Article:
Protocol 4: Wound Closure + Debridement

In the management of all wounds, bleeding must be controlled using well-aimed direct pressure with whatever means are necessary. Control of severe bleeding is a higher priority than wound cleaning. Once bleeding has been controlled:


OPEN WOUNDS

1.
Remove foreign particulate material as completely as possible.
2.
Wash the surrounding skin with soap and water.
3.
Irrigate the wound with at least 100 ml (ideally 1000 ml) of the cleanest water available. Highly contaminated wounds (i.e. some particulate material remaining, deep punctures, dead tissue within and/or surrounding the wounds, bites, open fractures, injuries involving damage to underlying structures) may be irrigated with and covered by a bandage soaked in a 1% povidine-iodine solution.
4.
Cover the wound with a sterile bandage and immobilize the wound area if possible. Splint if necessary. Do not close with sutures or adhesive closure strips (CWS advocates closing simple, clean wounds with steri-strips or butterflies).
5.
Change the bandage and clean the wound daily with soap and clean water.
6.

If signs of infection appear (i.e. red tender, swollen, drainage purulent material, apply warm compresses, allow drainage, and irrigate open wounds. Infected wounds should be immobilized if possible.

7.
Assess need for tetanus prophylaxis. High-risk wounds require tetanus prophylaxis every five years, all others every ten. Decide if the patient needs to be evacuated for immunizations.
8.
If the wound was the result of an animal bite, assess the risk of rabies exposure. The probability of rabies exposure from animal bites varies by animal and geographic location. Check with state or local health agency for recommendations. Generally, a period of several days between the bite and immunization is considered safe.


SHALLOW WOUNDS (ABRASIONS AND BURNS)

1.
Cleanse the wound with soap and the cleanest water available.
2.
Apply an antibacterial ointment or cream and cover with a sterile bandage. Immobilize wound area if possible.
3.
Inspect the wound and change the bandage daily.


IMPALED OBJECTS

1.
Only remove impaled objects when they interfere with safe transport or they cannot be effectively stabilized (i.e. will cause more damage if left in place) and then only if removal can be done safely and easily.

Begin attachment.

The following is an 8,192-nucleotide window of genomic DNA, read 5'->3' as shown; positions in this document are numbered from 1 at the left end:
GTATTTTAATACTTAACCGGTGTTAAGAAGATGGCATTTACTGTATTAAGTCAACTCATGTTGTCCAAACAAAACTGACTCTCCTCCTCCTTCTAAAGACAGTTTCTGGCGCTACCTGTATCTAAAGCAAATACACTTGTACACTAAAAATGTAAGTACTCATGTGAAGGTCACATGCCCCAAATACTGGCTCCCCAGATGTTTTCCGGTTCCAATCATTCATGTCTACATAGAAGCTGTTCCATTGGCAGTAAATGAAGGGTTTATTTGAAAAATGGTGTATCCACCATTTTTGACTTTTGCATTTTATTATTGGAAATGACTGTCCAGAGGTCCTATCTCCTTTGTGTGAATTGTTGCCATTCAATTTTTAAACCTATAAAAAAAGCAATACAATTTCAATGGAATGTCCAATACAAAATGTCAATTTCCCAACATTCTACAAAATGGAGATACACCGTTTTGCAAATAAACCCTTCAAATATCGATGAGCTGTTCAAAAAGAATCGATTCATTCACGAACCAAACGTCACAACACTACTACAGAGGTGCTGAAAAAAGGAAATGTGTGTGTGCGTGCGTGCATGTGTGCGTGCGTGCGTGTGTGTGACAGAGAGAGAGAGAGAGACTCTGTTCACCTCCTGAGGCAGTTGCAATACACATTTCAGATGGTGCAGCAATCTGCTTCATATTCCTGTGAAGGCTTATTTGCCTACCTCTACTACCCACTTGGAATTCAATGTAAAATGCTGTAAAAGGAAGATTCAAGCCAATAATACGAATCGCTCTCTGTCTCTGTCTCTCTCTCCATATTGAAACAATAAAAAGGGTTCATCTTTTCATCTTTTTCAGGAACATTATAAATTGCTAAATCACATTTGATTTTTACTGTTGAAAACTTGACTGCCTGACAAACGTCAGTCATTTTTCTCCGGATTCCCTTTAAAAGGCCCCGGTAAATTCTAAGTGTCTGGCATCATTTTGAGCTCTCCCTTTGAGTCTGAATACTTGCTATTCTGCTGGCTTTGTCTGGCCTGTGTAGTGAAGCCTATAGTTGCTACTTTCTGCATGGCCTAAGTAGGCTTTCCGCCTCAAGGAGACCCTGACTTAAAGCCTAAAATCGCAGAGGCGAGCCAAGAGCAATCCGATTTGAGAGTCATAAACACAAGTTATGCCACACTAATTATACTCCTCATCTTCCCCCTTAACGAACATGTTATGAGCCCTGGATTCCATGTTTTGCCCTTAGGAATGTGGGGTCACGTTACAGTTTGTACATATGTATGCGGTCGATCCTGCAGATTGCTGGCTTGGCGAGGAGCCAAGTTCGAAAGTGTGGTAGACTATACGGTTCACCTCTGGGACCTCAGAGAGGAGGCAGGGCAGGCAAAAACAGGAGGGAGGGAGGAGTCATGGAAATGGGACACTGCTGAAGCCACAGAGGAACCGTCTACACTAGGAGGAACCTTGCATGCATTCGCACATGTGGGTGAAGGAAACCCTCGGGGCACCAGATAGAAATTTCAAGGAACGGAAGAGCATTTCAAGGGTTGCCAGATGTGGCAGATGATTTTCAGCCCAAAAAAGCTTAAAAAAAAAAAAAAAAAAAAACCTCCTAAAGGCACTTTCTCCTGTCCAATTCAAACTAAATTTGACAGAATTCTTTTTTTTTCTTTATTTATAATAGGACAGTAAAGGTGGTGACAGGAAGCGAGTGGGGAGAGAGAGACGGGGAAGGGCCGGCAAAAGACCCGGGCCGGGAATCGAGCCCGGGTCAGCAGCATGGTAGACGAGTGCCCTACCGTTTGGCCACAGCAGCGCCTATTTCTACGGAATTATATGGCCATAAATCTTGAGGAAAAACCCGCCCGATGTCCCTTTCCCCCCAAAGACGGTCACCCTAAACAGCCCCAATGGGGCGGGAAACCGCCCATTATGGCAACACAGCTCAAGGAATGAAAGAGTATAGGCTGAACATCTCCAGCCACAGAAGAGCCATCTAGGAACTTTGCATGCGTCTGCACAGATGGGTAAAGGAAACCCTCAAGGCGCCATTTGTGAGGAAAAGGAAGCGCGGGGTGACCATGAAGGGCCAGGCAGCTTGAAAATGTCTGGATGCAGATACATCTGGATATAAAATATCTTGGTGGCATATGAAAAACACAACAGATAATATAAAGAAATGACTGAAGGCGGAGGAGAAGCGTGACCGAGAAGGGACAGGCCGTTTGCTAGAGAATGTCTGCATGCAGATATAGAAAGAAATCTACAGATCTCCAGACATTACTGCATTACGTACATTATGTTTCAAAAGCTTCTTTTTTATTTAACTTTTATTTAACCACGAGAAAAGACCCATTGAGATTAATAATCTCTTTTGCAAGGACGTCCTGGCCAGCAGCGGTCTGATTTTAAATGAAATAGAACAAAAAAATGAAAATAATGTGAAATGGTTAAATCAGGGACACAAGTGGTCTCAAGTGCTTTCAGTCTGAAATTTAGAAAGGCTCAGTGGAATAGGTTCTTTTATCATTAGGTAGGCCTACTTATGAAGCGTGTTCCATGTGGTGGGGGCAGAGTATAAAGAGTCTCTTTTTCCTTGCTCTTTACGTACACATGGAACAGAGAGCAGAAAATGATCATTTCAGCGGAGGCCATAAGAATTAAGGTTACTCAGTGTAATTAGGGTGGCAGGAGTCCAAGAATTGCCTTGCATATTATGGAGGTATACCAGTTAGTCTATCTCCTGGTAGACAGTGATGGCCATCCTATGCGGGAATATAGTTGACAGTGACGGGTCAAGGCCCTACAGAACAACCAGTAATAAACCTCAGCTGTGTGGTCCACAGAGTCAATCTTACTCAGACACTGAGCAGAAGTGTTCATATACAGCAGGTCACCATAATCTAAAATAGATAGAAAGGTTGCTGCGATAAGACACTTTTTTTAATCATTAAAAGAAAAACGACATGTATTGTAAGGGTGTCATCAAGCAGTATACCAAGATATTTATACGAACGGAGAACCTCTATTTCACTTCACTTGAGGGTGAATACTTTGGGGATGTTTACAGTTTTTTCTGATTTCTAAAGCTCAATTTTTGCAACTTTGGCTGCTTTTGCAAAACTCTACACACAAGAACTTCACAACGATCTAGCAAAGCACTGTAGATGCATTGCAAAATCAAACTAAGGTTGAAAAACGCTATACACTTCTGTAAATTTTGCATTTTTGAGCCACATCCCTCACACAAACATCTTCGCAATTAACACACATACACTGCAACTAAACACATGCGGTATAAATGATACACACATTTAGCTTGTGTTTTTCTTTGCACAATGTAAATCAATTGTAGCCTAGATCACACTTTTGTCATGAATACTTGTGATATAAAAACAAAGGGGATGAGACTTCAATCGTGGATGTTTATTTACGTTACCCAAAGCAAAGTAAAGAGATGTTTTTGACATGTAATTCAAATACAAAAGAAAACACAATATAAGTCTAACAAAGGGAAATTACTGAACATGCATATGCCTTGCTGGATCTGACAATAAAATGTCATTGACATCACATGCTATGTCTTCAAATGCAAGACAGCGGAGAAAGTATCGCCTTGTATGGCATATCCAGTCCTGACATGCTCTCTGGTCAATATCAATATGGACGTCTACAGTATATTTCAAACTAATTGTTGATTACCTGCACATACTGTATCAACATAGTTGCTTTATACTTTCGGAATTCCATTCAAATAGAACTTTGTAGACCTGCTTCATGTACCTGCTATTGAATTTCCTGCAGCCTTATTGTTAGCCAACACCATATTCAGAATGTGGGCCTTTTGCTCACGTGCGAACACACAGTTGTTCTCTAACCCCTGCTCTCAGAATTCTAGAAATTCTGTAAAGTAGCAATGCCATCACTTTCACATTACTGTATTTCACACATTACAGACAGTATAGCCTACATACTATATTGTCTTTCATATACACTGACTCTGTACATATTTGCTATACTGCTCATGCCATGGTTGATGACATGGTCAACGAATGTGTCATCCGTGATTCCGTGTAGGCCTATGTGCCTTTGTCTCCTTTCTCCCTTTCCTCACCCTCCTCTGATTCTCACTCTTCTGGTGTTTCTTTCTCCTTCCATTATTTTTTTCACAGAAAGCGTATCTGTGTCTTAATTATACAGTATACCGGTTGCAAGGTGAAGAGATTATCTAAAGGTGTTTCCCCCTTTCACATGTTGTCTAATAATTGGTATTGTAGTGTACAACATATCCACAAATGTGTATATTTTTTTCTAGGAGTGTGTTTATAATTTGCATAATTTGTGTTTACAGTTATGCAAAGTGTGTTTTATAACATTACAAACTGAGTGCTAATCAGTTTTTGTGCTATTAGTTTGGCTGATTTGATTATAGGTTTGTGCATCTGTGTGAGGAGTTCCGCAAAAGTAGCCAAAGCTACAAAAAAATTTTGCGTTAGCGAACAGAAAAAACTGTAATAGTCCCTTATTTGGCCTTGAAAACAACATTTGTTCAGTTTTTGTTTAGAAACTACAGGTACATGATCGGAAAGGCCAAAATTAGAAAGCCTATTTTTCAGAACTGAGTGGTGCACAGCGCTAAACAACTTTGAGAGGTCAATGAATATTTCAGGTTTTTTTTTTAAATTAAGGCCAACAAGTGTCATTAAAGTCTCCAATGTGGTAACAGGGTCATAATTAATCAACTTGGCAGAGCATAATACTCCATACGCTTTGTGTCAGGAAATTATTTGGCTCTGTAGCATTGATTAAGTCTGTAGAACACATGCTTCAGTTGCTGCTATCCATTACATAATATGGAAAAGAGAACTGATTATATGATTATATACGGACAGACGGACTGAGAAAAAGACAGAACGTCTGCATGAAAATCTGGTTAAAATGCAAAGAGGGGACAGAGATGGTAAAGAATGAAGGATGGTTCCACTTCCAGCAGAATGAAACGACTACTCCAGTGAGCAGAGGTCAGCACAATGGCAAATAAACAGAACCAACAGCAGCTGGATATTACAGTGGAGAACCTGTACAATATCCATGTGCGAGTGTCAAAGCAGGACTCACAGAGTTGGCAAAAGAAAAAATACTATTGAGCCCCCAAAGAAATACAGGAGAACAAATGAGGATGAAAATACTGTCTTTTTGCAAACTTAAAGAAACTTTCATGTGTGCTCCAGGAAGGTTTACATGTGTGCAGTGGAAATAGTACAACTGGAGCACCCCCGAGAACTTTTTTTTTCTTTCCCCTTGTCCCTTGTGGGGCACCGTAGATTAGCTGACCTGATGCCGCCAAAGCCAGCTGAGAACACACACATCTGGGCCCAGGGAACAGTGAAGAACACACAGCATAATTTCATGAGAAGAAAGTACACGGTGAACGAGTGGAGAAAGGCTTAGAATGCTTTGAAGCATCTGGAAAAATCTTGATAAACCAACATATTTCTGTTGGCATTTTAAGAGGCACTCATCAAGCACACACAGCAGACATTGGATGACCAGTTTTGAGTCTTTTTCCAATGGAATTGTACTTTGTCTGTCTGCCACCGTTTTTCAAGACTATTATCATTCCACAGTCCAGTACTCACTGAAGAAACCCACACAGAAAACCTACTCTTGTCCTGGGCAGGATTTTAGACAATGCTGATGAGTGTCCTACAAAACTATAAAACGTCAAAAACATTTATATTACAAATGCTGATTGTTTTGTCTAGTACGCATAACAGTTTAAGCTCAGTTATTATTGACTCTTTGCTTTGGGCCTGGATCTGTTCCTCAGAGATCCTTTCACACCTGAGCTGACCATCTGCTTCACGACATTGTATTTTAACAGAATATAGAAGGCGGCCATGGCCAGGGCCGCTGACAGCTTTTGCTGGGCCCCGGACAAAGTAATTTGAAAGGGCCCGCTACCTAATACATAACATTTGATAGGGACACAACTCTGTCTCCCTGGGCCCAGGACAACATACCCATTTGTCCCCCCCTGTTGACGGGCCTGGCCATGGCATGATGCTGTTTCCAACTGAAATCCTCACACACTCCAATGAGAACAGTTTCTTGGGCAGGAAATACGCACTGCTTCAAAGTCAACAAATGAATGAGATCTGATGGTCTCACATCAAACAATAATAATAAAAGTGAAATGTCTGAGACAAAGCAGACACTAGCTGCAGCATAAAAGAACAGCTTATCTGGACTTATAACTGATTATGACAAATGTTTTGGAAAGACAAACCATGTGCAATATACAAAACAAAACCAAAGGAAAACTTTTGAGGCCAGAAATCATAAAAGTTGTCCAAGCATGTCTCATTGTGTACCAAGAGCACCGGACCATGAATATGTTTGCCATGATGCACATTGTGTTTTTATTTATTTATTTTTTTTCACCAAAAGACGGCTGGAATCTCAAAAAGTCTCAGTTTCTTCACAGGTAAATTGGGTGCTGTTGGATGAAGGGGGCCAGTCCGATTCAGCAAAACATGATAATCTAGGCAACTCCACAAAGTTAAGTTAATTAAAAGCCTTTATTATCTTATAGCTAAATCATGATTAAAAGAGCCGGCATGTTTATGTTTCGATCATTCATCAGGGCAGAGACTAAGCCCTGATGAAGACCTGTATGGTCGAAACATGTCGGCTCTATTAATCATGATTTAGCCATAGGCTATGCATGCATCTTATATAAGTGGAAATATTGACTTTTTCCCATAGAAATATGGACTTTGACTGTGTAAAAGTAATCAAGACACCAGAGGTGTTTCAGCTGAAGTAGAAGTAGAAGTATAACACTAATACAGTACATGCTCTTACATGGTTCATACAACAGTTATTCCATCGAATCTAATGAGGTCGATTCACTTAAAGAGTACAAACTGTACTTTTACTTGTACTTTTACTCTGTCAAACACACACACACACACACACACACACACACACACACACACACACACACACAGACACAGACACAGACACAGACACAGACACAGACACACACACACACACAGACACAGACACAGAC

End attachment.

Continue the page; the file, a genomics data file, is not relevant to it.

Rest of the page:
2.
Treat as an open wound (see above).


DISCUSSION

Field providers are often rushed to evacuate an open wound because of the perception that wound closure (sutures) must be accomplished within six or eight hours of injury. In the EMS context with short transport times, it makes sense to bandage and transport an open wound for care in the clean and controlled environment of a hospital or clinic. However, it is not so much the time to closure that matters, as it is the time to wound cleaning.

Early and complete wound cleaning substantially reduces the chance of later infection. In the remote environment where definitive care will be delayed, thorough irrigation and debridement of an open wound reduces the urgency of evacuation and leads to a better long term outcome.
 

 

These protocols were written by Jeffrey Isaac, PA-C (of Wilderness Medical Associates International) and have been edited and authorized by Kathryn Vaughn, MD & Clifton Castleman, WEMT, for use by Center for Wilderness Safety.



Download the CWS Wilderness Medical Protocols

 

 
 

– PROTOCOLS –

   •  - Overview
   1 - CPR
   2 - Asthma
   3 - Spine Clearance
   4 - Wound Closure
   5 - Dislocations
   6 - Anaphylaxis

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